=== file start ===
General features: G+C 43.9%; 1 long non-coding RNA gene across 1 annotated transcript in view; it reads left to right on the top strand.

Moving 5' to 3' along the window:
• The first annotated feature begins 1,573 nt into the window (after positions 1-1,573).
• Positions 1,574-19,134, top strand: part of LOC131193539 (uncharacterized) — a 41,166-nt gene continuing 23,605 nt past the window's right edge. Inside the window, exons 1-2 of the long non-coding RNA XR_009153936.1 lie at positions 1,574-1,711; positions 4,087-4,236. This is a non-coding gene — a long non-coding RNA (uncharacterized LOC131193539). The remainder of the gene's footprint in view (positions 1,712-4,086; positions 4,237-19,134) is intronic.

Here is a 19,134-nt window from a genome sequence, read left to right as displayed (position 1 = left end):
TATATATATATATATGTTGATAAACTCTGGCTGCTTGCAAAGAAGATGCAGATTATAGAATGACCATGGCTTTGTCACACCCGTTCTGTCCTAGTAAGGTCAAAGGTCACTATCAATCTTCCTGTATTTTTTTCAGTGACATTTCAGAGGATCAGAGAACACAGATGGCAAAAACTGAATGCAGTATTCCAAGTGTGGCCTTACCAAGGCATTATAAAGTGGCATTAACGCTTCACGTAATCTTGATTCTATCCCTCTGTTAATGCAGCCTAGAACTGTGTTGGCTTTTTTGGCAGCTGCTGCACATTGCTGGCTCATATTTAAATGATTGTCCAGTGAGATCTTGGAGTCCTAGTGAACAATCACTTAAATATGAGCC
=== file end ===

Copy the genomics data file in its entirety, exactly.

General features: G+C 43.9%; 1 long non-coding RNA gene across 1 annotated transcript in view; it reads left to right on the top strand.

Moving 5' to 3' along the window:
• The first annotated feature begins 1,573 nt into the window (after positions 1-1,573).
• Positions 1,574-19,134, top strand: part of LOC131193539 (uncharacterized) — a 41,166-nt gene continuing 23,605 nt past the window's right edge. Inside the window, exons 1-2 of the long non-coding RNA XR_009153936.1 lie at positions 1,574-1,711; positions 4,087-4,236. This is a non-coding gene — a long non-coding RNA (uncharacterized LOC131193539). The remainder of the gene's footprint in view (positions 1,712-4,086; positions 4,237-19,134) is intronic.

Here is a 19,134-nt window from a genome sequence, read left to right as displayed (position 1 = left end):
TATATATATATATATGTTGATAAACTCTGGCTGCTTGCAAAGAAGATGCAGATTATAGAATGACCATGGCTTTGTCACACCCGTTCTGTCCTAGTAAGGTCAAAGGTCACTATCAATCTTCCTGTATTTTTTTCAGTGACATTTCAGAGGATCAGAGAACACAGATGGCAAAAACTGAATGCAGTATTCCAAGTGTGGCCTTACCAAGGCATTATAAAGTGGCATTAACGCTTCACGTAATCTTGATTCTATCCCTCTGTTAATGCAGCCTAGAACTGTGTTGGCTTTTTTGGCAGCTGCTGCACATTGCTGGCTCATATTTAAATGATTGTCCAGTGAGATCTTGGAGTCCTAGTGAACAATCACTTAAATATGAGCC